• You'll be making moves on the waiver wire this weekend. These are the players on the other side of the transaction.
By Michael Shapiro
April 04, 2019

Welcome to The Droppables, a weekly column that will help you let go of the players on your fantasy roster trending in the wrong direction. Patience through a slump can be rewarded eventually, but sticking with the wrong player too long is often costly. In this space, we’ll give you the cover you need to get rid of a player in whom you once believed.

So who should you already consider dropping after this early in the season? The first crop of Droppables for 2019 is below.

Miguel Cabrera, 1B, Tigers

It’s feel sacrilegious to discard one of the greatest hitters of his era, but Cabrera is no longer a viable fantasy bat as he winds down his Hall of Fame career. Cabrera has registered just three hits in his first 25 at-bats, and all of them were singles. Cabrera will drive in his first RBI of the season sooner than later, yet his opportunities will be few and far between in Detroit’s weak lineup. A decreasing skill set paired with a middling supporting cast isn’t a recipe for fantasy success.

Cabrera’s slow start shouldn’t be necessarily surprising. He struggled through an injury-plagued 2018 season, slugging .448  with three homers in 157 plate appearances. Want to give Cabrera the benefit of the doubt and look to his most recent healthy season? The projections remain discouraging. He hit .249/.329/.399 with 16 homers in 529 plate appearances in 2017. His walk rate plummeted to 10.2%, while his strikeout rate spiked to 20.8%, his highest mark since 2004.

Cabrera simply doesn’t deserve a long leash at this stage of his career. Given his slow start to the season, fantasy owners should feel free to put him on the chopping block when they’re making their moves on the waiver wire.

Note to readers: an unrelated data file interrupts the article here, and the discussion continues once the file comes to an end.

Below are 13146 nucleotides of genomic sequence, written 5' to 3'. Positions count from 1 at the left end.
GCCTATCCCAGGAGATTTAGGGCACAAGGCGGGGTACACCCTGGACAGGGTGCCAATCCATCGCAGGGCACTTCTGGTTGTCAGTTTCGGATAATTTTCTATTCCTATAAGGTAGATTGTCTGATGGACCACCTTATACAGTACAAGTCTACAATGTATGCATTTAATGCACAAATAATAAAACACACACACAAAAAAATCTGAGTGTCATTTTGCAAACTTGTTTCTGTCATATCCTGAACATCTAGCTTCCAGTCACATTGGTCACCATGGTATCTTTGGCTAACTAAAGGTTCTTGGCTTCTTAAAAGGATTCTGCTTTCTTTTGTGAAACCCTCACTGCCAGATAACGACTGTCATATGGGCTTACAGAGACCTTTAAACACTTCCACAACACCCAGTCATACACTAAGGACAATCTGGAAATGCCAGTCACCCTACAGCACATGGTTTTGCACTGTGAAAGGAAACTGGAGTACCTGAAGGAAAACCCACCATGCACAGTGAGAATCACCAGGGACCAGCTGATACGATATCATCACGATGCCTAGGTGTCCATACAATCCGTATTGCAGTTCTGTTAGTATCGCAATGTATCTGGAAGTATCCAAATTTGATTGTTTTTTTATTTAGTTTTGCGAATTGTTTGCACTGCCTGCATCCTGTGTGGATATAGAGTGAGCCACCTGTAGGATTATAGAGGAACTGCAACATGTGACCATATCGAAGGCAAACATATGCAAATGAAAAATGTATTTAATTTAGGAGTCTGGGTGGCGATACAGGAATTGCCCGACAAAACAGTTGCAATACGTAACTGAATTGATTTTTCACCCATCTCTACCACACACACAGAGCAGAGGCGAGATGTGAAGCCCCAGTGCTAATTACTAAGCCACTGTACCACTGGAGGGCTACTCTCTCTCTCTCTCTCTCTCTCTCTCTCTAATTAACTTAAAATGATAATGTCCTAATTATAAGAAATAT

Ian Kinsler, 2B, Padres

Kinsler has had a rough go of it to kick off his San Diego tenure, going 4-for-22 with two walks and strikeout in his first 24 plate appearances. He does have one homer, but modest power isn’t going to keep him the good graces of fantasy owners. Kinsler has led off every game for the Padres, which gives him plenty of run-scoring upside, but on-base ability has never been one of his strengths. He had a .301 OBP last year and .313 mark in 2017, and has a career walk rate of 8.4%. His isolated slugging fell to .140 last year, while his slugging percentage dipped below .400 for the first time in his career. Kinsler needs to find more on-base skills to make the most of his position in the Padres’ lineup, and it’s hard to believe that a guy in his age-37 season is going to change his stripes.

Jose Ureña, SP, Marlins

It’s not as though Ureña was particularly dominant over the past two seasons, but he did post a 3.82 ERA in 2017, and 3.98 ERA and 1.18 WHIP in 2018. With a significant dip in HR/FB ratio to 8.3% last year, there was reason for optimism going into this season. That has all but evaporated by the end of the first week of April.

Ureña has made two starts, allowing 10 earned runs on 16 hits and two walks in 8 2/3 innings. The average velocity on his four-seam fastball is down about two mph from last season, and while he never had major strikeout upside, it’s still disappointing to see him fan just six of the first 46 batters he has faced. To make matters worse, he’s in a division filled with dangerous lineups. Ureña should remain on the waiver wire until further notice.

Andrew Miller, RP, Cardinals

Miller signed two-year, $25 million deal with St. Louis this offseason, with the idea that he would be one of the team’s most valuable relievers, if not its closer. Instead, the regression that began with a shoulder injury last season has continued unabated this year. Miller surrendered an earned run in each of his first two relief outings, then walked and hit a batter without recording an out in his third. All told, he has allowed two runs on three hits—including one homer—two walks and two hit batsmen in two innings. He’s nowhere near fantasy relevance and even further from the closer’s chair in St. Louis.

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